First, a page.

Raise And Give and Kent Union Charity Fund Raising
There was a degree of controversy last year in the way that the Kent SU required all charitable fund-raising activities to be organised through Raise And Give (RAG), the union society that is specifically focused on raising money for charity.
The main problem was that it took a long time for the money to be donated in at least one case from RAG to the relevant charity. On top of that when it finally arrived the money was misattributed to RAG rather than to the society that had actually raised the money.
I was looking into the advice for Fund Raising on the Kent Union website (here) and it contains advice that:
“RaG facilitates fundraising on campus because of Kent Union’s charity status. As a charity, Kent Union cannot give to a charity and because societies and sports teams are part of the Union this applies to them too. Kent RaG act as a middleman.”
I thought this seemed a little weird so I sought advice from the horse’s mouth; the UK Charity Commission. In their advice to Student Unions (found here ) they state in full:
Clearly the key point here is that the Union as a charity cannot donate money raised for itself to other Charities. That makes sense; people who donate to a charity in good faith do not expect to have that money given to other charities or used for any purpose other than the main purpose of the given charity as per their Memoranda of Association.
Equally as clearly unions can raise money in the name of another charity to pass the funds directly to the intended recipient.
What this means is that the advice above to Kent societies is factually incorrect. There is no requirement for a ‘middle man’ and frankly how RAG could act as a ‘middle man’ when they are a Union society themselves is a little difficult to comprehend.
Now, it might well be that Kent Union (and others?) have a policy of using Raise and Give to donate money to other charities but that is very different from a matter of legal compliance. The Union needs to stop hiding behind the excuse of ‘it’s the law’ or ‘it’s about insurance’ when in fact there are other reasons for policies such as this.
In this case I can see a case for using RAG on the basis that having a single society to deal with all charitable donations makes it easier for the Union to use due diligence in ensuring the safe collection and passing on of money to other charities in accordance with their obligations as set out in Charity Commission guide CC20 – Charities And Fund-Raising, which states:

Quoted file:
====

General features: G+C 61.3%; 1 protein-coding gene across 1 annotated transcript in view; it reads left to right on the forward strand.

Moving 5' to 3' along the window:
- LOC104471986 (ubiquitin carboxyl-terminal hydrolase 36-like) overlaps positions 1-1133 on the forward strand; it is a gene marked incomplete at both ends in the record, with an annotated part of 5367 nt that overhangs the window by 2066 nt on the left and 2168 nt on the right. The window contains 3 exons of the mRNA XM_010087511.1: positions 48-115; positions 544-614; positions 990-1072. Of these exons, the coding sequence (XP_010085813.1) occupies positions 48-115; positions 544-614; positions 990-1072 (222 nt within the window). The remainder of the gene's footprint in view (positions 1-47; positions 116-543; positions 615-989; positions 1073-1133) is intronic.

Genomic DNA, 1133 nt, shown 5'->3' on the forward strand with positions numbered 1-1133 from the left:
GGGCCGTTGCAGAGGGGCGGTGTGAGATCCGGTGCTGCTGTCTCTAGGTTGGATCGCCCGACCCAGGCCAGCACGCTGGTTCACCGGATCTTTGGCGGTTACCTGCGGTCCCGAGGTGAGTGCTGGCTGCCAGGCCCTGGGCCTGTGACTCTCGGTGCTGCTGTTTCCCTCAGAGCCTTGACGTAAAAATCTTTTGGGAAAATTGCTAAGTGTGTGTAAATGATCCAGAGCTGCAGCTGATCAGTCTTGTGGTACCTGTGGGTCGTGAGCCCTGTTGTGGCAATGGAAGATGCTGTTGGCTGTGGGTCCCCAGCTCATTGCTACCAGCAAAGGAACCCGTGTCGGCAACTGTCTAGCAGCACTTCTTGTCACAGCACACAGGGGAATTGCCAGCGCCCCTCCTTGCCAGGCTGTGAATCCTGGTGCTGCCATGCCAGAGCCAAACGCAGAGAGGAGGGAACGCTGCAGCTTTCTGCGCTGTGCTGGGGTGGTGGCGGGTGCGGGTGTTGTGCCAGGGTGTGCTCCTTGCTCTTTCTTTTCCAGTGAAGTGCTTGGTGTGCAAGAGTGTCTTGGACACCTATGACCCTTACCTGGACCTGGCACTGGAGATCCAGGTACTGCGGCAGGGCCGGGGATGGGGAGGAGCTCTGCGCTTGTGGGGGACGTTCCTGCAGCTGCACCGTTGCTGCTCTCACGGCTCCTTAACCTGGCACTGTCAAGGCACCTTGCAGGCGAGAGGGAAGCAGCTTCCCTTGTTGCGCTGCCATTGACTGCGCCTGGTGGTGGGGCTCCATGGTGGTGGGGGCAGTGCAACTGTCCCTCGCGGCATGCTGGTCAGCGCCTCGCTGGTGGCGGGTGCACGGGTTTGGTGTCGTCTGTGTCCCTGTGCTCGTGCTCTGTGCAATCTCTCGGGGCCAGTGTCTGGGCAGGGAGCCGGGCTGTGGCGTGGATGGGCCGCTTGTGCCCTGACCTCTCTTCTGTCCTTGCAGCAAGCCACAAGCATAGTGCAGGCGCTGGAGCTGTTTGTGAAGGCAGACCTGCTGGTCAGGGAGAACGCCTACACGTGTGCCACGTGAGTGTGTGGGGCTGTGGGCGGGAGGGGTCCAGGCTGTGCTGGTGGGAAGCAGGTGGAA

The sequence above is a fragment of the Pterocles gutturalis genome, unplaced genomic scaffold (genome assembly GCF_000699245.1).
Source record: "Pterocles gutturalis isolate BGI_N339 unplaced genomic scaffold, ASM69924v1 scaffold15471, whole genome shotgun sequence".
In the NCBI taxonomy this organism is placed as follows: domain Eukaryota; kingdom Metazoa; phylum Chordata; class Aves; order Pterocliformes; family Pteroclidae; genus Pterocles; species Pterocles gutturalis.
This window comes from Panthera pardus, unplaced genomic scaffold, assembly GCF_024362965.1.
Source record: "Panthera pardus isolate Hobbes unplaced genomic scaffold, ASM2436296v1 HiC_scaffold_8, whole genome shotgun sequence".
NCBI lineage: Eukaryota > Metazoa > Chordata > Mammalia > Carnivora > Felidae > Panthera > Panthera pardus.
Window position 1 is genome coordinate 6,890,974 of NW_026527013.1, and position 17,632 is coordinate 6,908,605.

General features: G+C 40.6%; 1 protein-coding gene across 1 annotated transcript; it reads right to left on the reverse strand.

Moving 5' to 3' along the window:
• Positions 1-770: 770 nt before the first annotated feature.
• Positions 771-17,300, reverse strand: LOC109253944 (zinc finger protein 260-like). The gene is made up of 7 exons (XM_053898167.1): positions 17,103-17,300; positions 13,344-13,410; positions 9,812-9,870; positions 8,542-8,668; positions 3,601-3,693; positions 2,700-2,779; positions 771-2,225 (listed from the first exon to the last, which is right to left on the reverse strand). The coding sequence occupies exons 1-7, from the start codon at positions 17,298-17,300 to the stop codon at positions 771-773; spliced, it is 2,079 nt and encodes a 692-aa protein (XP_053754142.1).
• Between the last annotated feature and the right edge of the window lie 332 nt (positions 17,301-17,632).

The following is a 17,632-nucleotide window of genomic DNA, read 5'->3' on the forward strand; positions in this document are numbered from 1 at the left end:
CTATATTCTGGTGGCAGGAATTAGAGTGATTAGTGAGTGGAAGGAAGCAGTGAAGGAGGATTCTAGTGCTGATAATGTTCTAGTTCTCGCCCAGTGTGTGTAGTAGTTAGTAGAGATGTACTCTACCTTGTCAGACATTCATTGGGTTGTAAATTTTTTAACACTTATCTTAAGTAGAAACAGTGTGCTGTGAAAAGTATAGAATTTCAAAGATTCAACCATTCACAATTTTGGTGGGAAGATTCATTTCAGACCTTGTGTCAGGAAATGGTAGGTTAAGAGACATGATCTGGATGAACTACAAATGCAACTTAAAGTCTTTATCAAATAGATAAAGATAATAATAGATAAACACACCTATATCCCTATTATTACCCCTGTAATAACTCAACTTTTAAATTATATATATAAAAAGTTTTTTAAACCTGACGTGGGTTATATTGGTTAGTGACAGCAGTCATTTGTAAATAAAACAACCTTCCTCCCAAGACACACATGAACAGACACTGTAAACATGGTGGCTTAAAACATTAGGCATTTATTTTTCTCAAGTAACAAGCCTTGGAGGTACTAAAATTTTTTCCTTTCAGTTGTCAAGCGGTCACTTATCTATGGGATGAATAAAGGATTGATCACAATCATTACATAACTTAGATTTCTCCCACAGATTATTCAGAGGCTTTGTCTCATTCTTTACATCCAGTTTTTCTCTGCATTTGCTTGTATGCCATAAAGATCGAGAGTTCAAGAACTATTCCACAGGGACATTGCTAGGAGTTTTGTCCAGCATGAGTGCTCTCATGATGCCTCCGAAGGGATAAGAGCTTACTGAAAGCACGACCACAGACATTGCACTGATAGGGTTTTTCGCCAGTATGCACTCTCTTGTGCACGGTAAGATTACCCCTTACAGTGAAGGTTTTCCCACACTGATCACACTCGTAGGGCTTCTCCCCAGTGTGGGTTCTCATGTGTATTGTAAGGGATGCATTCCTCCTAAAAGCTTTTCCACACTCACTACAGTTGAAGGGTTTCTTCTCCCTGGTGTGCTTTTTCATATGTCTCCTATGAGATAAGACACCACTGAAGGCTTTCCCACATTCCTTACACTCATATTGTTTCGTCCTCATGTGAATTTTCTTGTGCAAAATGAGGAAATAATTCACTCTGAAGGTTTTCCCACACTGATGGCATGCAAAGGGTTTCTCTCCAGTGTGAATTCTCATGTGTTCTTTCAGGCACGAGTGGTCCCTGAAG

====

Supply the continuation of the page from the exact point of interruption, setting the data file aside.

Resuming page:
“Where members of the public or volunteers are fundraising on behalf of the charity or where the charity employs a professional fundraiser, trustees should ensure that they have proper and appropriate control of funds. This includes ensuring that funds are only spent for the purpose for which they were raised.”
I believe that RAG is used because having a single society administering the charitable collecting etc. is simpler for the Union and makes it easier for them to comply with this guidance.
Also relevant is the Institute of Fundraising’s Code of Practice which has good advice for best practice when raising funds. I note that if RAG does exist to assist the Union in complying with all relevant law and guidelines then it is paying lip-service at best.
From our own experience we know that RAG’s involvement ends at the handing out of buckets and begins again when the money is handed in for counting.
Wouldn’t it be better to publicise the above code of practice to all societies and ask that the terms are complied with when money is being raised at events rather than foisting the matter off on RAG? I note that the same rules apply when societies are fund-raising for their own events.
Aside from specific issues with RAG my point here is primarily to request that the Union becomes more factually accurate in its guidance to societies and, if it wishes to use compliance with law or with insurance requirements as an argument for things that can or cannot be done, then it should clearly specify what law or what insurance requirements.
Weasel words aren’t accepted on Wikipedia and they shouldn’t be accepted here, either.